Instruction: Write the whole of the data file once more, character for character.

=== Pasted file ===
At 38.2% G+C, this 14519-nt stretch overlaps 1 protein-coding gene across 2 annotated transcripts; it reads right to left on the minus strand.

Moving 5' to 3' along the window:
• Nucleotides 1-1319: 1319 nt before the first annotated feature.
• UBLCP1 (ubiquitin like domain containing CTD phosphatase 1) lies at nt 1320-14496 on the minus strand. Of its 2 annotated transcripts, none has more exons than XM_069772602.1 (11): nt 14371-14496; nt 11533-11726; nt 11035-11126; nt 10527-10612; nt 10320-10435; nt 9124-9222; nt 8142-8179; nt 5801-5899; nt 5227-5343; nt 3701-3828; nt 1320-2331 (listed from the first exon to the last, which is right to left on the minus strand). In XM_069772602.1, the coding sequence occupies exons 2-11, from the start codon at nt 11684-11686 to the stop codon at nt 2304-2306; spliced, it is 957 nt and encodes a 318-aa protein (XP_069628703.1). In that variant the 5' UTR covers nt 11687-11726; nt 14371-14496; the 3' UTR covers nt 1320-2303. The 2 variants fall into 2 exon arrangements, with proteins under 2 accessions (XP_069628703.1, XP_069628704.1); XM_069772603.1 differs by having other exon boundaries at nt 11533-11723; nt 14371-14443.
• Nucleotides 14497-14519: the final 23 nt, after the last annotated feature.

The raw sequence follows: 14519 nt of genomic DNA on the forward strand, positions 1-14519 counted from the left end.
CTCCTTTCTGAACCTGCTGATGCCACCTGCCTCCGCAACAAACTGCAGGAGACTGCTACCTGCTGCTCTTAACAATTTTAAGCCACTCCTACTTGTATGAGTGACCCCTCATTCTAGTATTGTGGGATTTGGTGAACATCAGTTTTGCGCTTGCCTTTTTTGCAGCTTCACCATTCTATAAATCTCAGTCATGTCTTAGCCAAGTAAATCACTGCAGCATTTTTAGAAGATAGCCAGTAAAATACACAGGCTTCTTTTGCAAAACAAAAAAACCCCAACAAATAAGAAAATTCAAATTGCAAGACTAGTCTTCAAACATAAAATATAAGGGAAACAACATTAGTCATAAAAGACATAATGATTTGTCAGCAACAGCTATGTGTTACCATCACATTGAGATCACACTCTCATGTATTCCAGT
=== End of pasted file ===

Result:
At 38.2% G+C, this 14519-nt stretch overlaps 1 protein-coding gene across 2 annotated transcripts; it reads right to left on the minus strand.

Moving 5' to 3' along the window:
• Nucleotides 1-1319: 1319 nt before the first annotated feature.
• UBLCP1 (ubiquitin like domain containing CTD phosphatase 1) lies at nt 1320-14496 on the minus strand. Of its 2 annotated transcripts, none has more exons than XM_069772602.1 (11): nt 14371-14496; nt 11533-11726; nt 11035-11126; nt 10527-10612; nt 10320-10435; nt 9124-9222; nt 8142-8179; nt 5801-5899; nt 5227-5343; nt 3701-3828; nt 1320-2331 (listed from the first exon to the last, which is right to left on the minus strand). In XM_069772602.1, the coding sequence occupies exons 2-11, from the start codon at nt 11684-11686 to the stop codon at nt 2304-2306; spliced, it is 957 nt and encodes a 318-aa protein (XP_069628703.1). In that variant the 5' UTR covers nt 11687-11726; nt 14371-14496; the 3' UTR covers nt 1320-2303. The 2 variants fall into 2 exon arrangements, with proteins under 2 accessions (XP_069628703.1, XP_069628704.1); XM_069772603.1 differs by having other exon boundaries at nt 11533-11723; nt 14371-14443.
• Nucleotides 14497-14519: the final 23 nt, after the last annotated feature.

The raw sequence follows: 14519 nt of genomic DNA on the forward strand, positions 1-14519 counted from the left end.
CTCCTTTCTGAACCTGCTGATGCCACCTGCCTCCGCAACAAACTGCAGGAGACTGCTACCTGCTGCTCTTAACAATTTTAAGCCACTCCTACTTGTATGAGTGACCCCTCATTCTAGTATTGTGGGATTTGGTGAACATCAGTTTTGCGCTTGCCTTTTTTGCAGCTTCACCATTCTATAAATCTCAGTCATGTCTTAGCCAAGTAAATCACTGCAGCATTTTTAGAAGATAGCCAGTAAAATACACAGGCTTCTTTTGCAAAACAAAAAAACCCCAACAAATAAGAAAATTCAAATTGCAAGACTAGTCTTCAAACATAAAATATAAGGGAAACAACATTAGTCATAAAAGACATAATGATTTGTCAGCAACAGCTATGTGTTACCATCACATTGAGATCACACTCTCATGTATTCCAGT